Deschooling: climate and art

6. Towards climate consciousness: a compendium

Emeka Ogboh, The Way Earthly Things are Going (2017) Multichannel sound installation


This project was an extended conversation about climate and art, and in the process a wealth of insights and information was exchanged with the editors, curators and artists I spoke with. Not all conversations are captured in these texts, and only a small fraction of the content. I also chanced upon loads of sources and works, resources and references that do not directly relate to either climate or visual arts but expanded my understanding of both. Like for instance this audio installation by Nigerian sound and installation artist Emeka Ogbo, The Way Earthy Things Are Going (2017). Bonaventure Soh Bejeng Ndikung explains that Ogboh explores “how private, public, and collective memories and historiographies are translated, transformed, transcribed” and in this work “deliberates sonically on the multiple effects and manifestations of states of crisis.”

In a sense, this project had similar goals: translating, transforming and transcribing multiple approaches for addressing a pervasive state of (climate) crisis, one that is often abstract, distant, and complex, while at the same time is contributes to growing feelings of sadness, hopelessness, and anxiety. This is far from an exhaustive list, but provides  a starting guide for involvement in, with, and through art for meaning-making,  new narratives and images, and metaphors for climate change.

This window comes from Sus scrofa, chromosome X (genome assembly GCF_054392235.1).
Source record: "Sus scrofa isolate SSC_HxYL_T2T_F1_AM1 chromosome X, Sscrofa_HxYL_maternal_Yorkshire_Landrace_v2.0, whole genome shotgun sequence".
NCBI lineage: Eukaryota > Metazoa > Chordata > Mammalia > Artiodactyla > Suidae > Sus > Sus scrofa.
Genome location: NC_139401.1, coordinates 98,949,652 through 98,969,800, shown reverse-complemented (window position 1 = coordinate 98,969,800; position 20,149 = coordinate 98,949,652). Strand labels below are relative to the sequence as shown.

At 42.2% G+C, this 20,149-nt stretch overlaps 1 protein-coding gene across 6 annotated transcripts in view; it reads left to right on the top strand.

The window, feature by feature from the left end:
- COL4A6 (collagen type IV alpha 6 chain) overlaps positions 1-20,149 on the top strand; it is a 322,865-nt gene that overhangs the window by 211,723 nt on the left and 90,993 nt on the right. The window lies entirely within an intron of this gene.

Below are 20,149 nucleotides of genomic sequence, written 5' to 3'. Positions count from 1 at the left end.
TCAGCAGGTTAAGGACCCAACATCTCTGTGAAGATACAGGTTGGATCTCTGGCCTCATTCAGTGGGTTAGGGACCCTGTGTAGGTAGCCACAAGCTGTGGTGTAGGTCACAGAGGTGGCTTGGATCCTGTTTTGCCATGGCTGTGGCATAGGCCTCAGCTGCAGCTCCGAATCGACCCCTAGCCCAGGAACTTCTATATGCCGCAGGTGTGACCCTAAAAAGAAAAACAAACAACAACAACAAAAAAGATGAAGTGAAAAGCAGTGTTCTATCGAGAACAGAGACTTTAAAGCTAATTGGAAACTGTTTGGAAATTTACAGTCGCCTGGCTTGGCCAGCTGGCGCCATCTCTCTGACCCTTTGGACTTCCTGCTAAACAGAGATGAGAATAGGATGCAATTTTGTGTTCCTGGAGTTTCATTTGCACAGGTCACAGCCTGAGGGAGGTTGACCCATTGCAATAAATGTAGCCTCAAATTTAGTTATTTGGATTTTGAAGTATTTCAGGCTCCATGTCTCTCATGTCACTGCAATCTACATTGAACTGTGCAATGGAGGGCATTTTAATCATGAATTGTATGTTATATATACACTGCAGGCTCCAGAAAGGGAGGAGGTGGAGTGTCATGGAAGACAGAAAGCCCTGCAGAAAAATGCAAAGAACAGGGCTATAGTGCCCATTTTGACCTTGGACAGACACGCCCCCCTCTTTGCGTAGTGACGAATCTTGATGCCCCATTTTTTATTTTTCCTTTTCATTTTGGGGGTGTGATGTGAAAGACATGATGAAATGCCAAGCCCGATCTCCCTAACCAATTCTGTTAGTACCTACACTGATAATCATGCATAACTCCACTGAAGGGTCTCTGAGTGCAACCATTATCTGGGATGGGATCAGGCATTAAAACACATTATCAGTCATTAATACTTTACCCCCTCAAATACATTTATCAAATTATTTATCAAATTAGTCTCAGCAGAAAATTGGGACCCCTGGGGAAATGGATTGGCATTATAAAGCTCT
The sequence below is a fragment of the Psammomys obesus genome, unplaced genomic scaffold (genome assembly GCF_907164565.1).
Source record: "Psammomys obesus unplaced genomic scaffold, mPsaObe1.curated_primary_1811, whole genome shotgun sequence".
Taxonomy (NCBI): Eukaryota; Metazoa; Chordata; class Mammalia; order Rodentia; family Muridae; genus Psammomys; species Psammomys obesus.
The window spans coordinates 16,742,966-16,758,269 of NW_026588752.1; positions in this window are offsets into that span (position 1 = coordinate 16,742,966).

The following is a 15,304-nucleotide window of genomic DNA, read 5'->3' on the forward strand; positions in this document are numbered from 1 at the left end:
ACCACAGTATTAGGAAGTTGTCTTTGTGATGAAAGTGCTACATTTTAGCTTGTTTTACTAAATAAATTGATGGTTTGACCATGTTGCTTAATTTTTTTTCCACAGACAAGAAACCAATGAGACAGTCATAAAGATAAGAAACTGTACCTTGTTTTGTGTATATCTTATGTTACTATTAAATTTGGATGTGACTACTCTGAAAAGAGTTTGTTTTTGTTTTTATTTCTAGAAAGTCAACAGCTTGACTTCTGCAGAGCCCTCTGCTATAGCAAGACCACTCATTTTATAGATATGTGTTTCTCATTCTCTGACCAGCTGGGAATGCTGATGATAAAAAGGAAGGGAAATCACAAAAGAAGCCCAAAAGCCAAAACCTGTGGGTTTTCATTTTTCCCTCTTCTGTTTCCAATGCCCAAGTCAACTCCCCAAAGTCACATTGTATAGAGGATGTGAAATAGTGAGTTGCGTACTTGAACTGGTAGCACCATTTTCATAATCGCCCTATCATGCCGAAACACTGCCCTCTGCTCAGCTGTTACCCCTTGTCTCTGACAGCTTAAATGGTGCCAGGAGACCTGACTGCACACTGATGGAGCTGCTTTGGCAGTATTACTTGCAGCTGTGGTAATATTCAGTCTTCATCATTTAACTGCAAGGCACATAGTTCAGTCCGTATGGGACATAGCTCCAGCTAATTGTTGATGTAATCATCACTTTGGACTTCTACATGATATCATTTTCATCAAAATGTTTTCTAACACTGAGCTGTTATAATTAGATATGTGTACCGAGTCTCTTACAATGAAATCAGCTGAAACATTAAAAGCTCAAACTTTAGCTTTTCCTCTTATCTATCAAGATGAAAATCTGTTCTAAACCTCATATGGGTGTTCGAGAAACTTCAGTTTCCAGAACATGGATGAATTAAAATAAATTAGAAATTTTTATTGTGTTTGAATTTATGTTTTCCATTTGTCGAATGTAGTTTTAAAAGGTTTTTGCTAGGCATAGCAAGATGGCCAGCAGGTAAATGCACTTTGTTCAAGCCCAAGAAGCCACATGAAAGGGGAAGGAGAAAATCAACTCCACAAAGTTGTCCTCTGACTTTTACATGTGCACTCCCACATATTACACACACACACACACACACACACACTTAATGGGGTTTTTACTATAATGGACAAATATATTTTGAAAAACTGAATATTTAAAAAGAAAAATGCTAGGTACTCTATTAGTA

1. Charismatic Facts:  a conceptual framework, an open possibility for asking what language can accomplish, how can climate facts be honed and taken up for immediate use.
  2. The Anthropocene Atlas of Geneva Glossary: offers entries and pathways for feeling, thinking about, and critically reflecting on socially caused planetary change. These “glosses” of keywords are meant to provide initial orientation to a dynamic situation of emerging knowledges and reflection, and to indicate some relevant sources and research communities; they are not meant to constitute, already or too quickly, an exhaustive compendium of completed concepts (definitions).
  3. The Green Artist’s Glossary for Sustainable Design: a lexicon of sustainable terms from The School of the Art Institute of Chicago (SAIC).
  4. Lapham’s Quarterly Climate Glossary: from absolute drought to zephyr, the language of the environment and weather.




  1. The July 20 2020 Issue of Time Magazine from politician Stacey Abrams to soil scientist Asmeret Asefaw Berhe, and Ayana Johnson’s excellent also has a piece in this issue called “We Can’t Solve the Climate Crisis Unless Black Lives Matter.”
  2. Climate Politricks, Africa’s a Country: series on climate justice, tax justice and extractives in African spaces.
  3. 8 best climate emergency books to help you better understand the crisis, The Guardian (2020)


General interest sites/organisations/ projects


  1. Artists and Climate: a blog tracking the artistic work about climate change everywhere from opera houses and hip hop poetry slams, in established galleries and on-the-fly exhibitions, in off-Broadway houses and regional theatres. It is both a study of what is being done, and a resource for anyone interested in the subject.
  2. Center for Sustainable Practice in the Arts:  a Think Tank for Sustainability in the Arts and Culture. Their activities include research and initiatives positioning arts and culture as a driver of a sustainable society.